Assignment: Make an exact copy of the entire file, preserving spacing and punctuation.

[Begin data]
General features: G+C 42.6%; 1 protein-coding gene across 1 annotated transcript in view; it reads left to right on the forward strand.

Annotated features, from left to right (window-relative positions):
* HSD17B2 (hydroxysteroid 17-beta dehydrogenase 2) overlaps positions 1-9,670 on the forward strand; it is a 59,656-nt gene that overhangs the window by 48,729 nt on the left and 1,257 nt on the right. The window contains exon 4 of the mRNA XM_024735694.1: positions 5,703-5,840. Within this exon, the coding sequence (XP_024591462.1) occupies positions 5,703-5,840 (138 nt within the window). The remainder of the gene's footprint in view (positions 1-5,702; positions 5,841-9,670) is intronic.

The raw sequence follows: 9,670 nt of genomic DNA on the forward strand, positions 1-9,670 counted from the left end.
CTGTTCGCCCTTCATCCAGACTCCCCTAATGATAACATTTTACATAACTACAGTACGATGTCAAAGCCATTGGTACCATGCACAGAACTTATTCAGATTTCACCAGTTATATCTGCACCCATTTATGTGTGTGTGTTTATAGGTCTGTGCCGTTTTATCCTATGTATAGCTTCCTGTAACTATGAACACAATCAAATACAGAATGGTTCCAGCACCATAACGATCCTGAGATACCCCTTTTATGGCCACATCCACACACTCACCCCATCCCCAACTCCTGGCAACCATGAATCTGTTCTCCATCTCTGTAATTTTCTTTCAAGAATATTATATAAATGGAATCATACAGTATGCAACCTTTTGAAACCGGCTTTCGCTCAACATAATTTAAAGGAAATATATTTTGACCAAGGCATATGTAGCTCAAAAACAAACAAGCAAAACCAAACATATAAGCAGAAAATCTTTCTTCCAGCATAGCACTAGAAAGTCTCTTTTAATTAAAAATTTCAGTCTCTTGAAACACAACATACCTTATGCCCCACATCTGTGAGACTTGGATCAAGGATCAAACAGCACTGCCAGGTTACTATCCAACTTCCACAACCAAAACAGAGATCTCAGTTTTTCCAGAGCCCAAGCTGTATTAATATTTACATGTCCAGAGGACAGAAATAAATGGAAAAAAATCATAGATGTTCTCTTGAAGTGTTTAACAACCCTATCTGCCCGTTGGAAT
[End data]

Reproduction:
General features: G+C 42.6%; 1 protein-coding gene across 1 annotated transcript in view; it reads left to right on the forward strand.

Annotated features, from left to right (window-relative positions):
* HSD17B2 (hydroxysteroid 17-beta dehydrogenase 2) overlaps positions 1-9,670 on the forward strand; it is a 59,656-nt gene that overhangs the window by 48,729 nt on the left and 1,257 nt on the right. The window contains exon 4 of the mRNA XM_024735694.1: positions 5,703-5,840. Within this exon, the coding sequence (XP_024591462.1) occupies positions 5,703-5,840 (138 nt within the window). The remainder of the gene's footprint in view (positions 1-5,702; positions 5,841-9,670) is intronic.

The raw sequence follows: 9,670 nt of genomic DNA on the forward strand, positions 1-9,670 counted from the left end.
CTGTTCGCCCTTCATCCAGACTCCCCTAATGATAACATTTTACATAACTACAGTACGATGTCAAAGCCATTGGTACCATGCACAGAACTTATTCAGATTTCACCAGTTATATCTGCACCCATTTATGTGTGTGTGTTTATAGGTCTGTGCCGTTTTATCCTATGTATAGCTTCCTGTAACTATGAACACAATCAAATACAGAATGGTTCCAGCACCATAACGATCCTGAGATACCCCTTTTATGGCCACATCCACACACTCACCCCATCCCCAACTCCTGGCAACCATGAATCTGTTCTCCATCTCTGTAATTTTCTTTCAAGAATATTATATAAATGGAATCATACAGTATGCAACCTTTTGAAACCGGCTTTCGCTCAACATAATTTAAAGGAAATATATTTTGACCAAGGCATATGTAGCTCAAAAACAAACAAGCAAAACCAAACATATAAGCAGAAAATCTTTCTTCCAGCATAGCACTAGAAAGTCTCTTTTAATTAAAAATTTCAGTCTCTTGAAACACAACATACCTTATGCCCCACATCTGTGAGACTTGGATCAAGGATCAAACAGCACTGCCAGGTTACTATCCAACTTCCACAACCAAAACAGAGATCTCAGTTTTTCCAGAGCCCAAGCTGTATTAATATTTACATGTCCAGAGGACAGAAATAAATGGAAAAAAATCATAGATGTTCTCTTGAAGTGTTTAACAACCCTATCTGCCCGTTGGAAT